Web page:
FIG. 3 illustrates an exemplary method 300 for selecting a codec for a connection in a packet-switched communications network in accordance with the present invention. Method 300 begins at step 302 and proceeds to step 304 where an off-hook condition is detected. In one embodiment, the MTA 104 detects a user device 102 1 (e.g., an alarm system) triggering an off-hook condition in an attempt to contact a terminating endpoint (e.g., an alarm monitoring center) and sends an “off-hook” notification to the CMS 110. At step 306, a request message to gather digits is received. In one embodiment, the MTA 104 receives a request message from the CMS 110 to obtain the dialed phone number from the user device 102 1. At step 308, the digits are obtained and a “digits acquisition” message is sent. In one embodiment, the MTA 104 gathers the digits dialed by the user device 102 1 and sends a notification message to the CMS 110.

At step 310, the QOS session identifier list 114 is searched for a matching entry. In one embodiment, the acquired digits are compared to a QOS session identifier list 114 in attempt to find a matching entry. If an entry is found, then the digits are recorded (i.e., “remembered”) for future use. If a matching entry is not found, then the session connection is processed in a conventional manner. At step 312, a connection request message to set up a session is received. In one embodiment, the MTA 104 receives a create connection request (e.g., a CRCX message) from the CMS 110 to setup a connection for the session. Notably, the create connection request contains a preference for the utilization of a compressing codec. At step 313, a determination as to whether the gathered digits (from step 308) matched an entry in the QOS session identifier list 114 is made. If a match was not found, the method 300 proceeds to step 318. If a matching entry was found, then the method 300 continues to step 314.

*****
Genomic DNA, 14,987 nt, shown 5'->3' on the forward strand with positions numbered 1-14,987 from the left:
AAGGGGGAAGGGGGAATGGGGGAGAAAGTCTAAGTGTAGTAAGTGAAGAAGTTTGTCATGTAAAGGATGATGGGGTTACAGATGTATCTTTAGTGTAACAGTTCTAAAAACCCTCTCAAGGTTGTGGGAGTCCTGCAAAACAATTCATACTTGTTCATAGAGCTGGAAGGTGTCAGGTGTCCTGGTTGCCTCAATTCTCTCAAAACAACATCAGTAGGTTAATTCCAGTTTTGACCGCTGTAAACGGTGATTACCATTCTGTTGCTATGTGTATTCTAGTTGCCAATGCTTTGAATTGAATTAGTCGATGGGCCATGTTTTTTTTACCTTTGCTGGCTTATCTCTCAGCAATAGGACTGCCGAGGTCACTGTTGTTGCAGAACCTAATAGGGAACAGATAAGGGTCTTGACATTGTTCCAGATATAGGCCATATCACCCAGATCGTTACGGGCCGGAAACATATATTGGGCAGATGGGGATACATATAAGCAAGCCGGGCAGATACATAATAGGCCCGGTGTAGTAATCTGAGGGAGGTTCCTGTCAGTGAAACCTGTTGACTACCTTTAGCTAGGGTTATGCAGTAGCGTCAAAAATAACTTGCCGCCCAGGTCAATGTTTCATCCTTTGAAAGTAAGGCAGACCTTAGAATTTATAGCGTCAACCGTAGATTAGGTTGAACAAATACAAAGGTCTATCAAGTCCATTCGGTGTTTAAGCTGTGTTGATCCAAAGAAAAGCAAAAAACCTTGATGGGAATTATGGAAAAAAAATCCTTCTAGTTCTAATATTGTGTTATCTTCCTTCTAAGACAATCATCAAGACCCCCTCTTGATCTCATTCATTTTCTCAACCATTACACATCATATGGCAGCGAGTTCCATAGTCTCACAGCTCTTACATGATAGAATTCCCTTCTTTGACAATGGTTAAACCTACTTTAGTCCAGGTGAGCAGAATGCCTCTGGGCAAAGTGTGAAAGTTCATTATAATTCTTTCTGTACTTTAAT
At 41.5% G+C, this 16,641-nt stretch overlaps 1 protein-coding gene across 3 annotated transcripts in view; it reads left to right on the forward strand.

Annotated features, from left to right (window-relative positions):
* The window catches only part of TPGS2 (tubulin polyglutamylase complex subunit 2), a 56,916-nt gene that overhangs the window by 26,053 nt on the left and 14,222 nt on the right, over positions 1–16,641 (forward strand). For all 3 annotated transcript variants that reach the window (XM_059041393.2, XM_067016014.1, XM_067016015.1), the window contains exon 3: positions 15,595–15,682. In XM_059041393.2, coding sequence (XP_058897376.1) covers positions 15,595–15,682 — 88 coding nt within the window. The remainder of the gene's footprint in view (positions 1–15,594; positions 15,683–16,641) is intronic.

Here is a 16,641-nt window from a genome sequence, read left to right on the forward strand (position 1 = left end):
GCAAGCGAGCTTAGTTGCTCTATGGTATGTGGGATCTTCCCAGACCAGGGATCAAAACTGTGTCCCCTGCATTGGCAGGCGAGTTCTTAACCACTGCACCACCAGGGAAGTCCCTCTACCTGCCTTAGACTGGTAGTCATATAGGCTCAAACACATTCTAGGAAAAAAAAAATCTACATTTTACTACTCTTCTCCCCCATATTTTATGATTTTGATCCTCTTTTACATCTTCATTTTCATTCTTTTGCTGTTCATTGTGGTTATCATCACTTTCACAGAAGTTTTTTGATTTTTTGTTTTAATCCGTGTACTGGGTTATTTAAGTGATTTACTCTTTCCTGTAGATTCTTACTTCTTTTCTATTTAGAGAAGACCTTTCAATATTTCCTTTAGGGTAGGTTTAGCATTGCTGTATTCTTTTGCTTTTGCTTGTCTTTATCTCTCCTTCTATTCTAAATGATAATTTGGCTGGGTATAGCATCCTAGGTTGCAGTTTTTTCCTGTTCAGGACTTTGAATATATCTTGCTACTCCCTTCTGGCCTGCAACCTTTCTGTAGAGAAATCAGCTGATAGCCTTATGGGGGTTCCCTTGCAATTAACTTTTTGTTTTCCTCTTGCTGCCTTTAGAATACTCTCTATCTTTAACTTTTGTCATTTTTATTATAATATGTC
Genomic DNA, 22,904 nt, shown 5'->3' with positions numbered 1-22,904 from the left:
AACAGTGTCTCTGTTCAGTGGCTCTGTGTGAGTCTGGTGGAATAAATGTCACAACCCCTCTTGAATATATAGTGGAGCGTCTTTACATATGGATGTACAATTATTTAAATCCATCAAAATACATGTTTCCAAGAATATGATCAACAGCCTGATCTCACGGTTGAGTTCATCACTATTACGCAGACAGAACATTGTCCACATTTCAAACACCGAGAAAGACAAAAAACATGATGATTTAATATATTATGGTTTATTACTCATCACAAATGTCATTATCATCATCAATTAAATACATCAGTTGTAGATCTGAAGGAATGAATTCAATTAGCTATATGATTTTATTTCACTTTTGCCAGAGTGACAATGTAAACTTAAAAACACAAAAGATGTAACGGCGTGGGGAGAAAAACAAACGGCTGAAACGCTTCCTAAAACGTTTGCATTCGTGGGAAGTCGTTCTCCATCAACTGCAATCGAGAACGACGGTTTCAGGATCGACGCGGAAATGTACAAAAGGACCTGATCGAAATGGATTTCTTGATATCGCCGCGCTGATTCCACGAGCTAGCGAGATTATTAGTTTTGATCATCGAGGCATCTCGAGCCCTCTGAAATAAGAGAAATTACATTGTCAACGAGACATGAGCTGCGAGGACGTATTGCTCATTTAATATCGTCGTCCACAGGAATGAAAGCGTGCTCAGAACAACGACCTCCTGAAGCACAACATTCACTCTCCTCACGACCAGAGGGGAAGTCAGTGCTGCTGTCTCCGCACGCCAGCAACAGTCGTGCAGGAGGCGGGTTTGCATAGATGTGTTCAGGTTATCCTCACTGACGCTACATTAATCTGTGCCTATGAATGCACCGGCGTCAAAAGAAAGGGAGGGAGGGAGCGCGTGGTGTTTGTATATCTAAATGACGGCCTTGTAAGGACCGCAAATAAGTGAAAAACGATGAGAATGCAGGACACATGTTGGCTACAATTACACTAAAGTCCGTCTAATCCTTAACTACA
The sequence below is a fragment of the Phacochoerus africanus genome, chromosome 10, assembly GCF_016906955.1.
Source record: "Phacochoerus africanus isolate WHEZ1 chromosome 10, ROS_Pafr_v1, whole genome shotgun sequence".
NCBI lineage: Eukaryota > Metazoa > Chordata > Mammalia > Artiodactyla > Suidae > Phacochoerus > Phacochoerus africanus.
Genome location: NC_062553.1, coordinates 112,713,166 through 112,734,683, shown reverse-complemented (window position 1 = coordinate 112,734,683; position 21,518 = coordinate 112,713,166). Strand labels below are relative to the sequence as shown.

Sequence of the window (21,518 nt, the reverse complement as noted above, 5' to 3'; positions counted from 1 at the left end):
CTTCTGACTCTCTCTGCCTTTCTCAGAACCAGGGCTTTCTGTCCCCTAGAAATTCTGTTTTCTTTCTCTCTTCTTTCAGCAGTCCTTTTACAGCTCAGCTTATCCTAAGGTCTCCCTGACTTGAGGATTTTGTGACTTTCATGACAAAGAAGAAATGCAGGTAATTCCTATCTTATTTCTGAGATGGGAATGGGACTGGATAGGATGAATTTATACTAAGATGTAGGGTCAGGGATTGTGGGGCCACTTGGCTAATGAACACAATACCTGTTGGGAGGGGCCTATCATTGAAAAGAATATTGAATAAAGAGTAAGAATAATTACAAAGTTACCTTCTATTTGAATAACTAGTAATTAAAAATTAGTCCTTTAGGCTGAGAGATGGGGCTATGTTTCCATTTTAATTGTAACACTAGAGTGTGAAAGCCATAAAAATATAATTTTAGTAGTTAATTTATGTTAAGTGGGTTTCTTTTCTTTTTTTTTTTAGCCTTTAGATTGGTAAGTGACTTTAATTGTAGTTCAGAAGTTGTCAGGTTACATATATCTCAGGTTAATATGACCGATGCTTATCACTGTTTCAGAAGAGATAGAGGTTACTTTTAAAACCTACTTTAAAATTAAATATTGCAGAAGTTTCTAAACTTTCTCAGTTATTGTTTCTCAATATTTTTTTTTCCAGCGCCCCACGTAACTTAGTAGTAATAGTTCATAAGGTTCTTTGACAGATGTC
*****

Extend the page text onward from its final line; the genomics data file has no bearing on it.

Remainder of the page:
At step 314, the connection request message is updated to reflect the selection of a non-compressing codec. In one embodiment, the MTA 104 examines the create connection request and subsequently modifies the request by selecting a non-compressing codec from the plurality of codecs 122 1 . . . m to replace the default compressing codec. At step 316, the MTA response to the updated connection request message is sent, including the selection of the non-compressing codec. In one embodiment, the MTA 104 returns this information to the CMS 110 in the SDP portion of the message that it updates for the CMS 110. The method 300 then ends at step 318.

FIG. 4 illustrates an exemplary method 400 for selecting a codec for a connection in a packet-switched communications network in accordance with the present invention. Method 400 begins at step 402 and proceeds to step 404 where an off-hook condition is detected. In one embodiment, the MTA 104 detects a user device 102 1 (e.g., an alarm system) triggering an off-hook condition in an attempt to contact a terminating endpoint (e.g., an alarm monitoring center). At step 406, a QOS session identifier is obtained and an INVITE message is generated. In one embodiment, the MTA 104 gathers the dialed digits and builds an INVITE message for the session.